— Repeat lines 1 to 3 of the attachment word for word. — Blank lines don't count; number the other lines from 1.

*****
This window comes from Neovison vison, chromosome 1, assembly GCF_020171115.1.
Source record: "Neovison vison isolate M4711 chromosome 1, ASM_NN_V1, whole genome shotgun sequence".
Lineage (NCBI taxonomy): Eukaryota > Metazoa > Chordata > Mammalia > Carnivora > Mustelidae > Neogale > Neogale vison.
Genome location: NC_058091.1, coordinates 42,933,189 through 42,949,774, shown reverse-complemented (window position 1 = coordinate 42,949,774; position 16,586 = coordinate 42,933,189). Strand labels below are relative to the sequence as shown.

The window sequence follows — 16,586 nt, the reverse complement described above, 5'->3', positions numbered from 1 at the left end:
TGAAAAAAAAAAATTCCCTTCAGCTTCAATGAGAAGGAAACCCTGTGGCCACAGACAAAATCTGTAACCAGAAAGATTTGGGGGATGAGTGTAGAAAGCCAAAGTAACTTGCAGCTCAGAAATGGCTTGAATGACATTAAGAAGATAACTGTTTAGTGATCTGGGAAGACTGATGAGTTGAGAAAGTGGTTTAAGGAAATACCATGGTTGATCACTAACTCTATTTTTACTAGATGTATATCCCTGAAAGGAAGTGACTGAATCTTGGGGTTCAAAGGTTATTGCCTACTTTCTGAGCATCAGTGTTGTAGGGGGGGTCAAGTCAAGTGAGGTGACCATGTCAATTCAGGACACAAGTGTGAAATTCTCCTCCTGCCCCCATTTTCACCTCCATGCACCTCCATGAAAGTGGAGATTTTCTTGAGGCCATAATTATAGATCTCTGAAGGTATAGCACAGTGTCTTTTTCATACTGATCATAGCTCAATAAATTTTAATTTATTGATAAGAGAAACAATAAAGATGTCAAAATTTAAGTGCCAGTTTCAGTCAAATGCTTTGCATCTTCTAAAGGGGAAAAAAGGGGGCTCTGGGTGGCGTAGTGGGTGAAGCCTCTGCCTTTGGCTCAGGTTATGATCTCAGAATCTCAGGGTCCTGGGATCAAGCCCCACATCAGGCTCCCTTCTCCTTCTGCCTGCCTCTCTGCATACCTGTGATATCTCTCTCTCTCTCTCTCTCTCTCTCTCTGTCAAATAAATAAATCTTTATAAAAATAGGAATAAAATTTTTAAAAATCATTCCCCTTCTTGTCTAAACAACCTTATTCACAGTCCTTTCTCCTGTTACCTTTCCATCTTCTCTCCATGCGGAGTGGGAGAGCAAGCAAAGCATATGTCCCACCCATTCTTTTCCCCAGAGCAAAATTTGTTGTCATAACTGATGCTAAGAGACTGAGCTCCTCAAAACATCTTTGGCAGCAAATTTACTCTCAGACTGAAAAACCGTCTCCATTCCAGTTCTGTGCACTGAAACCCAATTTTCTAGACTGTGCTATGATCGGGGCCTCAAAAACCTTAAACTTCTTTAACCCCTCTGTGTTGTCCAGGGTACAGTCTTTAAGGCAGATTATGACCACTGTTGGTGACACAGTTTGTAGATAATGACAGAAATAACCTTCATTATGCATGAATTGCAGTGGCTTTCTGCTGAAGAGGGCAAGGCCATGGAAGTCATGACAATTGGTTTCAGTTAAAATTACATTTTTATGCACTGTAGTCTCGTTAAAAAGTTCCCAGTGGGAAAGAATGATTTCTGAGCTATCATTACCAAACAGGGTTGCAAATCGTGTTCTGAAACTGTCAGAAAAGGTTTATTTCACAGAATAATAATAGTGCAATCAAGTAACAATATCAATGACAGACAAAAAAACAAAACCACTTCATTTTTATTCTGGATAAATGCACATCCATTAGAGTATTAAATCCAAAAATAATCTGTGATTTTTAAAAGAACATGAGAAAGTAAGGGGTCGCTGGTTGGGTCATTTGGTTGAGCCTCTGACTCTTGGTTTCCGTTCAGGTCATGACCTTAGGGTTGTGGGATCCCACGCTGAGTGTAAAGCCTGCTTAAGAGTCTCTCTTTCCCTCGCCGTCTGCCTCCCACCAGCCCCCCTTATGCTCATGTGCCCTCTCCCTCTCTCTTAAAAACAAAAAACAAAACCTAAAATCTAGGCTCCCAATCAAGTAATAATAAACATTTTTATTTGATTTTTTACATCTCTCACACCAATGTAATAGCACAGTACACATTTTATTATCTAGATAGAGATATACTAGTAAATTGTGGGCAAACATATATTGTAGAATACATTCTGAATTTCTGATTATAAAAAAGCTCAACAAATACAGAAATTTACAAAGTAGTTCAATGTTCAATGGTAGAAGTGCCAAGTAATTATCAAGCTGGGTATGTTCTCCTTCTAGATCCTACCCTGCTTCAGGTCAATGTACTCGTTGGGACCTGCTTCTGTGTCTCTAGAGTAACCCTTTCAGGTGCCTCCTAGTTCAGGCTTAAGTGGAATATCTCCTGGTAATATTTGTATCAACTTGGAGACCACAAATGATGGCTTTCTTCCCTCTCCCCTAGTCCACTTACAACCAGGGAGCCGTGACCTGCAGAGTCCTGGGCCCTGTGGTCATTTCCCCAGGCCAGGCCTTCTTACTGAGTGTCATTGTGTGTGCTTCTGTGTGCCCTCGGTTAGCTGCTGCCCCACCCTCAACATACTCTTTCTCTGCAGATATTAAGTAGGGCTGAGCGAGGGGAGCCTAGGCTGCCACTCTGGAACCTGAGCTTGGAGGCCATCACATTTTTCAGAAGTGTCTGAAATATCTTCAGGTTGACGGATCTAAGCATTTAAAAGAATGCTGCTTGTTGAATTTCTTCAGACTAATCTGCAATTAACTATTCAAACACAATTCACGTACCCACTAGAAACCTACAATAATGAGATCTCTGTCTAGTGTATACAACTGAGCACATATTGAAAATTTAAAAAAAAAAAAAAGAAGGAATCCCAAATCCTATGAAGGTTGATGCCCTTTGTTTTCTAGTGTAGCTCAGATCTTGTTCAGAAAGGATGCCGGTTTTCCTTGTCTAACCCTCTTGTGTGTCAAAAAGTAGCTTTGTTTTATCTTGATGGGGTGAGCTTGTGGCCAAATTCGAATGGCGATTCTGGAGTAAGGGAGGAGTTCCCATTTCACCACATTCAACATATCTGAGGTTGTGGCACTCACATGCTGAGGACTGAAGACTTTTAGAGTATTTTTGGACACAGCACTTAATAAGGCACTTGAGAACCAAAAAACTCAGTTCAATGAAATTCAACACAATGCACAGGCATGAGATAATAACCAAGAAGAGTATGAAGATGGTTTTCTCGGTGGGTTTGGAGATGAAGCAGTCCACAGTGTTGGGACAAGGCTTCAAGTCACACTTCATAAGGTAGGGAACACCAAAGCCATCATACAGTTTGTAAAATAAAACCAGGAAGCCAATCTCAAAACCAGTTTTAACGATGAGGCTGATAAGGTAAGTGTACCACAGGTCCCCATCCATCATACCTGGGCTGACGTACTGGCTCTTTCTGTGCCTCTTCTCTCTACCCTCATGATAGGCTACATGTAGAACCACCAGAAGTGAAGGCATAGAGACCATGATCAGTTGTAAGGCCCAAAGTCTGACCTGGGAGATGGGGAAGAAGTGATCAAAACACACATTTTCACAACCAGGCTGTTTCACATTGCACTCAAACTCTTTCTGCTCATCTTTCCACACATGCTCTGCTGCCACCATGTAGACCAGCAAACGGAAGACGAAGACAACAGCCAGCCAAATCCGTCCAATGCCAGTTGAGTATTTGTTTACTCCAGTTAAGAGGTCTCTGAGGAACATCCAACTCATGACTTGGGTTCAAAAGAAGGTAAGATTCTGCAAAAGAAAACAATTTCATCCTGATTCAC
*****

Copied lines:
This window comes from Neovison vison, chromosome 1, assembly GCF_020171115.1.
Source record: "Neovison vison isolate M4711 chromosome 1, ASM_NN_V1, whole genome shotgun sequence".
Lineage (NCBI taxonomy): Eukaryota > Metazoa > Chordata > Mammalia > Carnivora > Mustelidae > Neogale > Neogale vison.